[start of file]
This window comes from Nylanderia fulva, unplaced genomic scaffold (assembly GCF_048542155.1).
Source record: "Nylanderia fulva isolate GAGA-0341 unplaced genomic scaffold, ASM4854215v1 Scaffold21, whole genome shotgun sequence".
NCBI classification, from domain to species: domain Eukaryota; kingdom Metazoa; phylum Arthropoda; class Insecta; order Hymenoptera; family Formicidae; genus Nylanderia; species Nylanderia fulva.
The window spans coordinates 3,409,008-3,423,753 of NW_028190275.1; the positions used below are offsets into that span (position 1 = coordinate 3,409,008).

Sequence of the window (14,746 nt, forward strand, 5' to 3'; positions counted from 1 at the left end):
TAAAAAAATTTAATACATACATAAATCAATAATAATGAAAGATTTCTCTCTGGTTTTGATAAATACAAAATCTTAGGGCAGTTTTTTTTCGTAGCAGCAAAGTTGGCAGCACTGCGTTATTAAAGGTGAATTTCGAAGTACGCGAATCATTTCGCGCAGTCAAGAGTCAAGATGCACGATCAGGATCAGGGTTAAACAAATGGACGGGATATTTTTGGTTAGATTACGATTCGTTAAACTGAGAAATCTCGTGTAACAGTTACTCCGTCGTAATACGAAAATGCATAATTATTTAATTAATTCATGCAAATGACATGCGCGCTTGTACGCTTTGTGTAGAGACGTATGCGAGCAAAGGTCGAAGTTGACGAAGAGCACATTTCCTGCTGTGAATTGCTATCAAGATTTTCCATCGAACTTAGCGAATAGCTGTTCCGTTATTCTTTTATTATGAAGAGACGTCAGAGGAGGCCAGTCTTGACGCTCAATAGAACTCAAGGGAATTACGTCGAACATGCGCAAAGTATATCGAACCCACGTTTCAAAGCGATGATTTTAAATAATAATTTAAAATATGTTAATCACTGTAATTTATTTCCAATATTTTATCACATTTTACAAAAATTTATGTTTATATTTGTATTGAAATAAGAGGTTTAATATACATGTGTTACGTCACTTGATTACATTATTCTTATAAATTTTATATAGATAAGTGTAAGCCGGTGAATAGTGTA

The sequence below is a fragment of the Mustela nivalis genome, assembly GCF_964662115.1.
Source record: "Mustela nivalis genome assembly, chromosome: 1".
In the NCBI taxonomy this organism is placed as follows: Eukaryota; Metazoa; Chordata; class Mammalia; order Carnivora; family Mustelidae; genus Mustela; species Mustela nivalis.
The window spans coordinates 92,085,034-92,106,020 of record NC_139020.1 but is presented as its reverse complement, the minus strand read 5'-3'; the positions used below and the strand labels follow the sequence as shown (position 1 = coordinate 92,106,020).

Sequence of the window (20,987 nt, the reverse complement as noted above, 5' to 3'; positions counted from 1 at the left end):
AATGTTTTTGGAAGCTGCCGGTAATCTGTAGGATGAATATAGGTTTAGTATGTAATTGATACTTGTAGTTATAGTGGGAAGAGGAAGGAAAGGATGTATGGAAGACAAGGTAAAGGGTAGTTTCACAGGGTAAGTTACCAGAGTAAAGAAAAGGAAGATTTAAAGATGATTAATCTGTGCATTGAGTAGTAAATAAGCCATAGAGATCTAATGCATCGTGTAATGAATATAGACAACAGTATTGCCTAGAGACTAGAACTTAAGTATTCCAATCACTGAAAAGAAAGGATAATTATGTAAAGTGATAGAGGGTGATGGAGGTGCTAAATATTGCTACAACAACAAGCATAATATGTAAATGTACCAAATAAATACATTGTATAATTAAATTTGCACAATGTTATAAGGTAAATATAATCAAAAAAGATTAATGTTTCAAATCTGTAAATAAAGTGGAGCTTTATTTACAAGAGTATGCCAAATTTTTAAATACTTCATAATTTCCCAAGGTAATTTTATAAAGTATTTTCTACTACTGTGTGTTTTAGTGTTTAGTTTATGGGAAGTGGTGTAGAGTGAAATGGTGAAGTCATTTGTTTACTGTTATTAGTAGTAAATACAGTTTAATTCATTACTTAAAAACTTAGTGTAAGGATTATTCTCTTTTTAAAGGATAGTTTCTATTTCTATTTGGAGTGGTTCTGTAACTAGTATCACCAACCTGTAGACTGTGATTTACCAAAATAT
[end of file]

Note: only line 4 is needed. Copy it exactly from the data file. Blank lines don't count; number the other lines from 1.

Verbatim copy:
The window spans coordinates 3,409,008-3,423,753 of NW_028190275.1; the positions used below are offsets into that span (position 1 = coordinate 3,409,008).